By Nicholas Cafalone, Contributing Writer
REDFIELD, NY – Residents of Redfield are up in arms against a proposed plan by the U.S. Postal Service to close its office in the small Oswego County town.
The U.S. Postal Service has been losing money for years. It reported $8.5 billion in losses in the 2010 fiscal year and most recently $2.2 billion for the second quarter of the 2011 fiscal year. In an effort to curb losses the U.S. Postal Service has been looking to close unprofitable postal offices, most of which are in small rural towns.
Redfield has come under review for closing because they have been operating without a postmaster since 2004. Since then officer-in-charge Luann Davis has run the Redfield post office.
“These post offices that they’re targeting don’t have a permanent postmaster or postmistress,” said Betsy Brown, a Redfield resident working to save the post office. “Luann has been here since 2004 and they never did their job to make her a postmistress and now she is going to be penalized.”
According to U.S. law a post office cannot be closed because it is operating at a deficit. The U.S. Postal Service must be able to site other reasons such as unsafe working conditions or the lack of a postmaster, like in Redfield.
On May 6, the 77 residents with a PO box at the Redfield post office received a questionnaire containing five questions about their use of post office services.
The questionnaire asks if residents drive past any other post offices on their drives to work, shopping or for personal needs.
“All the postal customers should have received that, not just the post office boxes because it’s going to affect the whole community,” said Martha Harvey.
Harvey is the former postmistress of the Redfield post office and is now working to keep it open.
“That’s (the questionnaire) only available to people that come to the post office, anybody on the rural route won’t receive one,” said Brown.
If a resident didn’t have a post office box the only was to receive the questionnaire was to pick it up at the post office.
The questionnaires have been used to compile data they was made available at a May 16 meeting that was held for Redfield residents by U.S. Postal Service officials.
According to the data presented at the May 16 meeting only 34 questionnaires were returned.
Two in favor of closing the post office, six opposed and 26 with no expressed opinion.
If the Redfield post office were to close down its customers would be expected to use the Williamstown post office which is at least eight miles away or put up a mailbox and receive carrier service.
The Williamstown post office would offer post offices boxes and carrier service to Redfield residents.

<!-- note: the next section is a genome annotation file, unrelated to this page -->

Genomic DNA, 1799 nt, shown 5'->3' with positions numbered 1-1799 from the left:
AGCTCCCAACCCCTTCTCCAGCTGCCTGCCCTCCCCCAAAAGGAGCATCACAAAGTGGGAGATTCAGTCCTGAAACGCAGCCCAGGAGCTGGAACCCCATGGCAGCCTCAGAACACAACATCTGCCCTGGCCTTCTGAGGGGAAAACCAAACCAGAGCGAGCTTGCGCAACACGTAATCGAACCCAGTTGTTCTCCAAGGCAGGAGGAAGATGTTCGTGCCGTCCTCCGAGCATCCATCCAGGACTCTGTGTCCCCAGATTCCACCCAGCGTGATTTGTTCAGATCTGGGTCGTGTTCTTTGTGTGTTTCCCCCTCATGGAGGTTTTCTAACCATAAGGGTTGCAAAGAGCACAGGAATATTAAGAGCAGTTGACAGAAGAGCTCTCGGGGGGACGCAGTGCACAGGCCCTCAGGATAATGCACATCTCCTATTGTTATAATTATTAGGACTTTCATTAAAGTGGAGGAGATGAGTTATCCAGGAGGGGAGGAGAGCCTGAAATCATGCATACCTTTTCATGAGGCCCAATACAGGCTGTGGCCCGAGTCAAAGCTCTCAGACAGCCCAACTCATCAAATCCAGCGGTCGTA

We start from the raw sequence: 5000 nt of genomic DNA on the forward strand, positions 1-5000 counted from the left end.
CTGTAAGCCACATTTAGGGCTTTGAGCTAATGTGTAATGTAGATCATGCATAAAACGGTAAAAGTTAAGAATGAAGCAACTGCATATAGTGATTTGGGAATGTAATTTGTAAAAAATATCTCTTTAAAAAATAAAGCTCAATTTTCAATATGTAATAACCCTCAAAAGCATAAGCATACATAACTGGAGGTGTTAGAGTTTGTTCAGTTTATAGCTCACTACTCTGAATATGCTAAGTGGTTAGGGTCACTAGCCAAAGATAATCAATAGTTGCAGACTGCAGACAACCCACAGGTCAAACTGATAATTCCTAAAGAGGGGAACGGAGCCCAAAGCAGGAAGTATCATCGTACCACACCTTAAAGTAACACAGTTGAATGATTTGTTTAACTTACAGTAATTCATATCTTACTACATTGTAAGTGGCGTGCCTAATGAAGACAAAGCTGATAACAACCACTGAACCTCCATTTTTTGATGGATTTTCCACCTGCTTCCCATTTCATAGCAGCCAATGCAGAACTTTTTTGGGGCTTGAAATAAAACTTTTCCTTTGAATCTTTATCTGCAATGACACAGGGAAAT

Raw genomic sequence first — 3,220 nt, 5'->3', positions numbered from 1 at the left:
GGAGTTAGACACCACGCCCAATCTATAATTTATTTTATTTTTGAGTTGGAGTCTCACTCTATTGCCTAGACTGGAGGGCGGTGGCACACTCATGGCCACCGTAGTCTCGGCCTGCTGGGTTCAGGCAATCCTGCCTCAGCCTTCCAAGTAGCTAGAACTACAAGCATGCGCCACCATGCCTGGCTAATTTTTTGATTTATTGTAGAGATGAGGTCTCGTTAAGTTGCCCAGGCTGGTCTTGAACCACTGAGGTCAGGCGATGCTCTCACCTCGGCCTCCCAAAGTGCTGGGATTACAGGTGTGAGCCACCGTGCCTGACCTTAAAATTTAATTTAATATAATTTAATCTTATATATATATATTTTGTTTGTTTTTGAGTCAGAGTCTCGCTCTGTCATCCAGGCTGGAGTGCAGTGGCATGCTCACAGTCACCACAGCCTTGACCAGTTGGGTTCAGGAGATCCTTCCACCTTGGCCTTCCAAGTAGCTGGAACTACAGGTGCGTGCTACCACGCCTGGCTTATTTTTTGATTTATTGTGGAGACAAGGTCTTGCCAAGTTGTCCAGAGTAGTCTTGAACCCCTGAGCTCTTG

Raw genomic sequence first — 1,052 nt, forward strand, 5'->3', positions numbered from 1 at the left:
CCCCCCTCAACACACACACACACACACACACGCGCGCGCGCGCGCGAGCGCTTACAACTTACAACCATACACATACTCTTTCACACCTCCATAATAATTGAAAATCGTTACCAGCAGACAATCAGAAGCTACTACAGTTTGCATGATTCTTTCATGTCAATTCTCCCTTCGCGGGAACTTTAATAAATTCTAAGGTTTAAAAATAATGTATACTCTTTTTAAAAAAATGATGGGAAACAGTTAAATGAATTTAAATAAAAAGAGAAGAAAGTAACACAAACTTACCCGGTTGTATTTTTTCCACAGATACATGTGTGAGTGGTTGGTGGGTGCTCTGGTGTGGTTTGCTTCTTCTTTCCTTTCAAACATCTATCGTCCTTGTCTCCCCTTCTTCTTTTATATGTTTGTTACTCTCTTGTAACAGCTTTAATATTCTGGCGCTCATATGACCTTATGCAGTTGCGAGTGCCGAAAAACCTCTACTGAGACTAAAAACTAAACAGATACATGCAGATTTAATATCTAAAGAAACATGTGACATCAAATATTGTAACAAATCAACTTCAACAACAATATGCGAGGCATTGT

“I think the senior citizens would be most affected,” said Harvey.
If a senior citizen did not want to get a post office box in Williamstown they would be forced to receive carrier service.
Harvey expressed concern with task of keeping a mailbox clear in the winter, stating, “I’m only one old lady that is going to have trouble doing it.”
In addition to the extra burden on senior citizens, residents of Redfield are upset with having to go out of their way to Williamstown for postal services.
Harvey said she would have no other reason to go to Williamstown.
“There’s no drug store, there’s no grocery store. So, if I’m driving to Williamstown it’s a 26-mile round trip and that is all I’m going for. It’s not going to happen,” she said.
Concern was also expressed with the availability of parking at the Williamstown post office.
The parking lot is long and narrow with little to no room to turn around, this forces patrons to have to back out onto a state highway, she pointed out.
This concern was addressed at the May 16 meeting and the postal service officials believe there to be sufficient parking to handle the absorption of the Redfield post office.
Brown and Harvey are helping with organize efforts to save the Redfield post office.
They gathered about 150 signatures and sent petitions to Albany and are offering letters to be signed and sent to senators Charles Schumer and Kirsten Gillibrand and Congressman Bill Owens.
Congressman Owens has returned letters expressing his support of the Redfield post office and others facing termination.
Residents of Redfield will not know until sometime after Aug. 4 whether or not their post office will remain open.
“There has always been a post office here, for as long as I can remember,” said Harvey, adding she doesn’t want to see that change.